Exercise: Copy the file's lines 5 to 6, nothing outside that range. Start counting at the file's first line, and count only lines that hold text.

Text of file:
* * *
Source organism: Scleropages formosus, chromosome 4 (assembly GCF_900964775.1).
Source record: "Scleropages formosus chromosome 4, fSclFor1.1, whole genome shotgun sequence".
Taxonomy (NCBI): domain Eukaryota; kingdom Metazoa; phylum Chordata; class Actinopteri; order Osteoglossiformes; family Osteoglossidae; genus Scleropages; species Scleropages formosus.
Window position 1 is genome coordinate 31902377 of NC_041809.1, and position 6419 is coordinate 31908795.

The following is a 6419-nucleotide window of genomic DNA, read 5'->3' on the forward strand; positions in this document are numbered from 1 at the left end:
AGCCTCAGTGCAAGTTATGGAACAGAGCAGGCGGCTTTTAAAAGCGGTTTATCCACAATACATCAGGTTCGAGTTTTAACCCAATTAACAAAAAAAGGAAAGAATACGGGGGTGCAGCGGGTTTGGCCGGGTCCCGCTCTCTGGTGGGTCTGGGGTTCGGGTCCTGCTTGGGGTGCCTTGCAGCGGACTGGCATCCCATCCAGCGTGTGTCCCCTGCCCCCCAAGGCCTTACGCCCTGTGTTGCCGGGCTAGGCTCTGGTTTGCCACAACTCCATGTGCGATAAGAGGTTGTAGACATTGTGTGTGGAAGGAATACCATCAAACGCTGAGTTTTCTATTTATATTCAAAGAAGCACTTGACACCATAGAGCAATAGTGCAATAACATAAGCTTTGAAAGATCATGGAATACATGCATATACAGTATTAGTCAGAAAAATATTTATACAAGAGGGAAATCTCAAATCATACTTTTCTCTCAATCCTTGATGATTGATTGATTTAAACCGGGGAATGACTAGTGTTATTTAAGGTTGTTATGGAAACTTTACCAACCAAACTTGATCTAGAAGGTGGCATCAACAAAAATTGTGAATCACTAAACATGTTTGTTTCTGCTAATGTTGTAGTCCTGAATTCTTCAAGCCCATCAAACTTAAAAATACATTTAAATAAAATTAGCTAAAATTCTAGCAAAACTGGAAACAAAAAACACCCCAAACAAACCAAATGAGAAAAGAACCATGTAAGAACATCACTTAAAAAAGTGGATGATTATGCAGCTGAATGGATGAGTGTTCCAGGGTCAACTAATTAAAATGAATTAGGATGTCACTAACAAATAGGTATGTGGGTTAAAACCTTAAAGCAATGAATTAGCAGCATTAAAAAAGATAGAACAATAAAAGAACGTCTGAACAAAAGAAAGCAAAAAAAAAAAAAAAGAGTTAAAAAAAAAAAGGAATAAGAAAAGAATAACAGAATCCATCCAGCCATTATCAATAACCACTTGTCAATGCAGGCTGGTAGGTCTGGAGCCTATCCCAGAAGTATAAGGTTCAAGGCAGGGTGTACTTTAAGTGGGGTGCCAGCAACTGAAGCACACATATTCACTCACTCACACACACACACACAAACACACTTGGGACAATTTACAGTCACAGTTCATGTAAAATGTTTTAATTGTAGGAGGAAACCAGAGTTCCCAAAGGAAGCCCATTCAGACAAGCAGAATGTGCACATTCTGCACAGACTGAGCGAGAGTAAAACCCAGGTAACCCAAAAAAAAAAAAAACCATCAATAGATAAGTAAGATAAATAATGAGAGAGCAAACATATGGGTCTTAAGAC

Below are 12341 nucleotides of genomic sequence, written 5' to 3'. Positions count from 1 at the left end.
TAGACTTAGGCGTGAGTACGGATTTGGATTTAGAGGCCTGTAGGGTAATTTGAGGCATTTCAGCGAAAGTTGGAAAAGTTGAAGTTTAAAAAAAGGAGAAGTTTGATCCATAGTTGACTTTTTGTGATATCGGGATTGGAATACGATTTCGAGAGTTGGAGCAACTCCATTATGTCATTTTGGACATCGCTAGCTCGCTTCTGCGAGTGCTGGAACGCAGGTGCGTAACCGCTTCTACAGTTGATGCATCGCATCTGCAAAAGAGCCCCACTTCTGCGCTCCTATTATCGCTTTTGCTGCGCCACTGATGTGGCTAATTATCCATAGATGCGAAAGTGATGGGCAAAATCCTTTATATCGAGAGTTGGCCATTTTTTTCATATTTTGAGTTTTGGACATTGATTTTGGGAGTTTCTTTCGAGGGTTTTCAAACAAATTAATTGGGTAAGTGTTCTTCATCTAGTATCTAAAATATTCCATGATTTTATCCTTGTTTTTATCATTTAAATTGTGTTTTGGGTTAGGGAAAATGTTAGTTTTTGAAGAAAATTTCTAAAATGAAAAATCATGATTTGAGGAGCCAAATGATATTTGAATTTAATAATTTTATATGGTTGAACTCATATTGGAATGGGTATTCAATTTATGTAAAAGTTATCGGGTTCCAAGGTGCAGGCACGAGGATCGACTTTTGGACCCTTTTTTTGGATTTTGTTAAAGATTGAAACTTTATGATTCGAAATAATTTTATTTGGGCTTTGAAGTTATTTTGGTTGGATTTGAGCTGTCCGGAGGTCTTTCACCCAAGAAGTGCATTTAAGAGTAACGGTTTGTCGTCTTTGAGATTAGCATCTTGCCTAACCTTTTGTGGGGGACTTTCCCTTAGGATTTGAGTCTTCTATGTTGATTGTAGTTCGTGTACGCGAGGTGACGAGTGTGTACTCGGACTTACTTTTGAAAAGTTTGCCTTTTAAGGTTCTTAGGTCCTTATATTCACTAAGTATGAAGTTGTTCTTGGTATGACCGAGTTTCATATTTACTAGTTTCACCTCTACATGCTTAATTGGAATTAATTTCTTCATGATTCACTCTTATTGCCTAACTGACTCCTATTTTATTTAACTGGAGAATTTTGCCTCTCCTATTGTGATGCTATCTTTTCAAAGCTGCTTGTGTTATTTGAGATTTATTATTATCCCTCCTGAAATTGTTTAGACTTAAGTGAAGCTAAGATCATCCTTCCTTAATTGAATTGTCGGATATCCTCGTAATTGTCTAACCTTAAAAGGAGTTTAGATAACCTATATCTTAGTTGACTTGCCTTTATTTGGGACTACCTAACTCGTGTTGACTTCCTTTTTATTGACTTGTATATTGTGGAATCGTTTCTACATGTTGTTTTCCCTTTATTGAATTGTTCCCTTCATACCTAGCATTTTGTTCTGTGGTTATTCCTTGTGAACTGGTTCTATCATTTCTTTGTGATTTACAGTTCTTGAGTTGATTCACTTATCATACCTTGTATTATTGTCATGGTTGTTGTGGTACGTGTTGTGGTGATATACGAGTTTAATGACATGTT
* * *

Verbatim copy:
The following is a 6419-nucleotide window of genomic DNA, read 5'->3' on the forward strand; positions in this document are numbered from 1 at the left end:
AGCCTCAGTGCAAGTTATGGAACAGAGCAGGCGGCTTTTAAAAGCGGTTTATCCACAATACATCAGGTTCGAGTTTTAACCCAATTAACAAAAAAAGGAAAGAATACGGGGGTGCAGCGGGTTTGGCCGGGTCCCGCTCTCTGGTGGGTCTGGGGTTCGGGTCCTGCTTGGGGTGCCTTGCAGCGGACTGGCATCCCATCCAGCGTGTGTCCCCTGCCCCCCAAGGCCTTACGCCCTGTGTTGCCGGGCTAGGCTCTGGTTTGCCACAACTCCATGTGCGATAAGAGGTTGTAGACATTGTGTGTGGAAGGAATACCATCAAACGCTGAGTTTTCTATTTATATTCAAAGAAGCACTTGACACCATAGAGCAATAGTGCAATAACATAAGCTTTGAAAGATCATGGAATACATGCATATACAGTATTAGTCAGAAAAATATTTATACAAGAGGGAAATCTCAAATCATACTTTTCTCTCAATCCTTGATGATTGATTGATTTAAACCGGGGAATGACTAGTGTTATTTAAGGTTGTTATGGAAACTTTACCAACCAAACTTGATCTAGAAGGTGGCATCAACAAAAATTGTGAATCACTAAACATGTTTGTTTCTGCTAATGTTGTAGTCCTGAATTCTTCAAGCCCATCAAACTTAAAAATACATTTAAATAAAATTAGCTAAAATTCTAGCAAAACTGGAAACAAAAAACACCCCAAACAAACCAAATGAGAAAAGAACCATGTAAGAACATCACTTAAAAAAGTGGATGATTATGCAGCTGAATGGATGAGTGTTCCAGGGTCAACTAATTAAAATGAATTAGGATGTCACTAACAAATAGGTATGTGGGTTAAAACCTTAAAGCAATGAATTAGCAGCATTAAAAAAGATAGAACAATAAAAGAACGTCTGAACAAAAGAAAGCAAAAAAAAAAAAAAAGAGTTAAAAAAAAAAAGGAATAAGAAAAGAATAACAGAATCCATCCAGCCATTATCAATAACCACTTGTCAATGCAGGCTGGTAGGTCTGGAGCCTATCCCAGAAGTATAAGGTTCAAGGCAGGGTGTACTTTAAGTGGGGTGCCAGCAACTGAAGCACACATATTCACTCACTCACACACACACACACAAACACACTTGGGACAATTTACAGTCACAGTTCATGTAAAATGTTTTAATTGTAGGAGGAAACCAGAGTTCCCAAAGGAAGCCCATTCAGACAAGCAGAATGTGCACATTCTGCACAGACTGAGCGAGAGTAAAACCCAGGTAACCCAAAAAAAAAAAAAACCATCAATAGATAAGTAAGATAAATAATGAGAGAGCAAACATATGGGTCTTAAGAC